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Meet the GWM Ora – the coolest cat (and cheapest electric car) in South Africa

Meet the GWM Ora – the coolest cat (and cheapest electric car) in South Africa
The new all-electric GWM Ora. (Photo: GWM SA)

The idea of owning an electric car in South Africa is becoming an attractive proposition for some, with more and more solar installations springing up to counteract rolling blackouts – but can you afford one?

As a motoring journo I’m often asked a bunch of questions. A favourite is: ‘What’s the fastest car you’ve ever driven?’ Well I guess it would have to be the Audi R8 V10 in which I won a drag race against a very seasoned driver on Sandton City roof top back in 2021. Here’s the video to prove it:

I was in the blue R8. (Excuse the language.)

Then of course once speed is introduced into a convo, the question that invariably follows is: “What’s the fastest car in the world right now?” 

When it comes to world speed records, one has to keep a keen eye on the stats as there’s constant development in this arena. But right now, the fastest existing car is the Koenigsegg Jesko Absolut – a hypercar, produced by the Swedish auto manufacturer for the sole purpose of setting a world speed record, which it did – in February this year. It reached an eyeball-popping top speed of 531km/h with a 0–100km time of just 2.6 seconds. But the Jesko Absolut might not hold this title for too long because in the wings, there’s an insanely fast speedster called the Devel Sixteen that’s revving up to smash all existing records with a claimed top speed of around 550km/h via its Quad Turbo 12.3L V16 engine, which allows this hypercar to rocket 0–100km in just 1.6 seconds.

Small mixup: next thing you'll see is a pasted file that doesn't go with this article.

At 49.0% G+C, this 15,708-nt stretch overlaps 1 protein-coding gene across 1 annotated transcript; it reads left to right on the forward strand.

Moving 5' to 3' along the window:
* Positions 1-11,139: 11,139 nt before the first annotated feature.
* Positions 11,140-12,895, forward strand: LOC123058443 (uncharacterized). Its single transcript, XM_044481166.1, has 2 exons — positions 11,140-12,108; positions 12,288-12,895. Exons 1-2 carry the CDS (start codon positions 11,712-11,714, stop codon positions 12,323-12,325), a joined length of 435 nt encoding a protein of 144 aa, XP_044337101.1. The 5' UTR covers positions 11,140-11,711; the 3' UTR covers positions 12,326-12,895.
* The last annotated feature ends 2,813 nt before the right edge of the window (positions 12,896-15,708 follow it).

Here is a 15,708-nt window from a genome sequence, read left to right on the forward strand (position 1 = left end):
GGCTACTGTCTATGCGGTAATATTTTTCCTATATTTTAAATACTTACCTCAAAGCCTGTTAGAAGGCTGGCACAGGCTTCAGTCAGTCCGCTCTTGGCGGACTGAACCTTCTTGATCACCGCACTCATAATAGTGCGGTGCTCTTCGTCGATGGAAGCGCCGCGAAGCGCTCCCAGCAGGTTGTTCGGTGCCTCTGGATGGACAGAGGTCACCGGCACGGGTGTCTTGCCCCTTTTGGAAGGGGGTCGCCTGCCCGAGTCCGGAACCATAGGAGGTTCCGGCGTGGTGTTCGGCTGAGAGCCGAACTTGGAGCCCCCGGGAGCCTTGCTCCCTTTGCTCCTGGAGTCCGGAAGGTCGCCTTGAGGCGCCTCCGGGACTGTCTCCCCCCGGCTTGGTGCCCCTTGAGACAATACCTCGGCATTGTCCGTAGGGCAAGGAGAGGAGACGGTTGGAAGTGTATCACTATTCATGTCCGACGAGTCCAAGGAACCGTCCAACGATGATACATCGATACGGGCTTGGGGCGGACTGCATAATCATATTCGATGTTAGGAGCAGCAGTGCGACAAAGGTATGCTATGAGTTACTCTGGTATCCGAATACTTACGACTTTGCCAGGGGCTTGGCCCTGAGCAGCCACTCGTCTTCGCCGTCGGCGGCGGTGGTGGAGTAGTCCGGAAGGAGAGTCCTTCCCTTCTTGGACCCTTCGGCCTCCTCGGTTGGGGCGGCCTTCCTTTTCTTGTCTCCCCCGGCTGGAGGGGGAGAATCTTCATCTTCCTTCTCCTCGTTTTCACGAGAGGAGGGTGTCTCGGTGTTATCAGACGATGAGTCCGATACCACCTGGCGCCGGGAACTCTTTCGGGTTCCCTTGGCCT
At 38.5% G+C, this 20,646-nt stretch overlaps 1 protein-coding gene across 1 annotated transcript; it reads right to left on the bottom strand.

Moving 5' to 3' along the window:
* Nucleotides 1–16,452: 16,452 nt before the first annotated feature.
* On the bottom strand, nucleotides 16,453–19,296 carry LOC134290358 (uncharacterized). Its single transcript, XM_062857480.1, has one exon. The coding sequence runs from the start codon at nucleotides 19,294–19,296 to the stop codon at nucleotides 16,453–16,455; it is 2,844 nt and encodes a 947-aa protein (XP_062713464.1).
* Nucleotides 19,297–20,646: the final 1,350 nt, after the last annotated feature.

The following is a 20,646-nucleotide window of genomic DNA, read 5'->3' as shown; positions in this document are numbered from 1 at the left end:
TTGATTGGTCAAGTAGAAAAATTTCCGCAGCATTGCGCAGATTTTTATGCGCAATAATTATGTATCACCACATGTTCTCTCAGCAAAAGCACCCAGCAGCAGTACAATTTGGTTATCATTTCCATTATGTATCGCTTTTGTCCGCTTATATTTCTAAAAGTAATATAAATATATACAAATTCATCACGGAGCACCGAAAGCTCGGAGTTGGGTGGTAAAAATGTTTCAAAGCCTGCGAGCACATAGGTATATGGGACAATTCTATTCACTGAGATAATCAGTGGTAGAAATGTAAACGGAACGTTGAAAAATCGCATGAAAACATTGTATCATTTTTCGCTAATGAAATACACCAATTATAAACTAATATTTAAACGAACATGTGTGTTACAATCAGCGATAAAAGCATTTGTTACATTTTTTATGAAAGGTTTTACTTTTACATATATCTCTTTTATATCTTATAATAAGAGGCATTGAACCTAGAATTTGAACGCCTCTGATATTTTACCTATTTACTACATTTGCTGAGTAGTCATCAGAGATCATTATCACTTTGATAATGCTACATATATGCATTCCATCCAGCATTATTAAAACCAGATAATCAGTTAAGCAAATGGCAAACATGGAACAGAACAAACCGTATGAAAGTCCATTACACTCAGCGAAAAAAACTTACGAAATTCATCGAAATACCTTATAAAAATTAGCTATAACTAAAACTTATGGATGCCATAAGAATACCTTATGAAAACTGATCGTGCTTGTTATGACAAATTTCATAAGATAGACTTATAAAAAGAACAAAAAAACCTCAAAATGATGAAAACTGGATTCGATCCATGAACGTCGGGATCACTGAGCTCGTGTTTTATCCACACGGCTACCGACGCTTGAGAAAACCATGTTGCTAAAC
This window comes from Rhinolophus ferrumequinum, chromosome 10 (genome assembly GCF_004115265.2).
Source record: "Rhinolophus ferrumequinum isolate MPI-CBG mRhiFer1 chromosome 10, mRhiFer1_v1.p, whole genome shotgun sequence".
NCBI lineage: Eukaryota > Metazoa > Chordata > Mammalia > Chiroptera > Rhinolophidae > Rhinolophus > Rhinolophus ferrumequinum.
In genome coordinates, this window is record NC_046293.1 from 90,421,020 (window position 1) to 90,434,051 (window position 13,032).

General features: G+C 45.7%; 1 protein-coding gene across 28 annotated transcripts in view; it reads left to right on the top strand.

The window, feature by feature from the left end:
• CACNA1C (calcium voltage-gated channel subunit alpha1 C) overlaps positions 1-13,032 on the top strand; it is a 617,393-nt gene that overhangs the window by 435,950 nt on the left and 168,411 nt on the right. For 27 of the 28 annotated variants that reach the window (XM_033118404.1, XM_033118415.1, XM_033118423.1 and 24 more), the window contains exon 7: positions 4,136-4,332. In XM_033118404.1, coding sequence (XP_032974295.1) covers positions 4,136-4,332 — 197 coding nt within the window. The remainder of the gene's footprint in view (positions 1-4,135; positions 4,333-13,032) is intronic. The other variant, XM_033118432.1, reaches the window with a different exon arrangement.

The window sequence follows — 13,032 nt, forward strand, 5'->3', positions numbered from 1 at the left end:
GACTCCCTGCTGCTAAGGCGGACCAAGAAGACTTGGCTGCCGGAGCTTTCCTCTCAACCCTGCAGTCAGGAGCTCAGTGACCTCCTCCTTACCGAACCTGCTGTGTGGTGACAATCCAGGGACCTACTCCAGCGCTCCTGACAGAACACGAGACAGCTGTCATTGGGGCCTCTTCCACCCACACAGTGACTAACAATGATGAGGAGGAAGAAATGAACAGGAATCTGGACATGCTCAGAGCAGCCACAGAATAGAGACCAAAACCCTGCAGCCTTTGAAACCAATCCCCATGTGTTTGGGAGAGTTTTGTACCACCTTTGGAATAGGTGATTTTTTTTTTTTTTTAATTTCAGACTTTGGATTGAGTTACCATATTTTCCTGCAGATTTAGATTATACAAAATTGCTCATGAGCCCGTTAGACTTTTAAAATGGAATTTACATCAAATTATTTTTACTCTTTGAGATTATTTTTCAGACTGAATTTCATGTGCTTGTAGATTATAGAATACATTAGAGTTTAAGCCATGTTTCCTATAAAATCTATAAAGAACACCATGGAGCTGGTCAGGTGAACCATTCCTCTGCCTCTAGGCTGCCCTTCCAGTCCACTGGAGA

The fastest car in the world, the Koenigsegg Jesko Absolut. (Photo: Koenigsegg)

Another question I’m frequently asked is: “What’s the cheapest electric vehicle in SA today?” Up until a few months ago my answer would have been the Mini SE from BMW with its rather steep price tag of R783,500. 

But now there’s the Chinese-produced Ora priced R100k less than its German counterpart. “The what?” you might ask. 

The Ora (as in “aura”) was introduced to the global battery electric vehicle (BEV) market in 2018 by the Chinese manufacturer Great Wall Motors as its all electric sub-brand. According to the global GWM website, “Ora” is an acronym for “open, reliable and alternative”. It’s also claimed to pay homage to the mathematician Leonhard Euler, a Swiss-born boffin who came up with all sorts of mathematical, astronomical, musical and mechanical theories in the 1700s. But how does old Euler associate with the super modern, bubble-like Chinese EV that looks like an interesting blend of a VW Beetle, a Mini and a Fiat 500? 

On trying to establish further info on the synergy between the maths guru and the Chinese BEV, I was hit with a blank wall. So there it is … we’ll just have to accept that the Ora is giving the Swiss genius a nod. In my research I discovered that the Ora is more blatantly channelling cats. Yes felines. The ones that go “meow”. 

GWM Ora

The fastback version of the GWM Ora is nicknamed Lightning Cat. (Image: GWM Global)

In fact in some markets the Chinese BEV is named the Good or Funky Cat.  Then there’s the Punk or Ballet Cat and the fastback version of the Ora is rather aptly dubbed the Lightning Cat. The naming of the cat series is apparently a nod to a quote from Chinese revolutionary Deng Xiaoping: “No matter if it is a white cat or a black cat; as long as it can catch mice, it is a good cat.” 

Strange, but true. 

Locally the BEV is simply called the GWM Ora with four models available that are rather ambitiously called the Super Luxury or Ultra Luxury trim lines.